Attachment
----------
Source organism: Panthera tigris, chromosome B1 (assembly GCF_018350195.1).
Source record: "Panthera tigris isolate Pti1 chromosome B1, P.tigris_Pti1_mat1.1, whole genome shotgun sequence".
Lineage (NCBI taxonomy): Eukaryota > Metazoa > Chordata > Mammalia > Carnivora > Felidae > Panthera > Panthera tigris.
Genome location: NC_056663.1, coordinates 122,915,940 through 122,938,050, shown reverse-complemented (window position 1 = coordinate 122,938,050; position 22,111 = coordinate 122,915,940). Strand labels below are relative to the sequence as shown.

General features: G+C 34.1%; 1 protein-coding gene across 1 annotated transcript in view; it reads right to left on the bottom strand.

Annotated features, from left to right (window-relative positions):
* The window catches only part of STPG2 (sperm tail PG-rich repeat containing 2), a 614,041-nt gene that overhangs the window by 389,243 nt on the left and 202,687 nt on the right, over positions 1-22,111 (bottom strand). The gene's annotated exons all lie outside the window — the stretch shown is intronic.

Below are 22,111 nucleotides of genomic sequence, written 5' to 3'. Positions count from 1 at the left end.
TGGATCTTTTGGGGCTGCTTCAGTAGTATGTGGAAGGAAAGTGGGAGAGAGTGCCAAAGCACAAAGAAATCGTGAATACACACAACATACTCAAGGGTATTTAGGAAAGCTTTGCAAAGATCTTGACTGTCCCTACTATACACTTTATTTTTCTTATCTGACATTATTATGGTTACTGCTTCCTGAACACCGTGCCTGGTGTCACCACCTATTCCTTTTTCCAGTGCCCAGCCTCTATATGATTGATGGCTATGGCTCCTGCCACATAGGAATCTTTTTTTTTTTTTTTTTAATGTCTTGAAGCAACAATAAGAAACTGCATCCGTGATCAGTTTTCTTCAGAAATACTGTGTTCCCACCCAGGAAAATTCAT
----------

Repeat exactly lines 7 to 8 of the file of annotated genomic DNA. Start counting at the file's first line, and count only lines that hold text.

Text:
* The window catches only part of STPG2 (sperm tail PG-rich repeat containing 2), a 614,041-nt gene that overhangs the window by 389,243 nt on the left and 202,687 nt on the right, over positions 1-22,111 (bottom strand). The gene's annotated exons all lie outside the window — the stretch shown is intronic.

Below are 22,111 nucleotides of genomic sequence, written 5' to 3'. Positions count from 1 at the left end.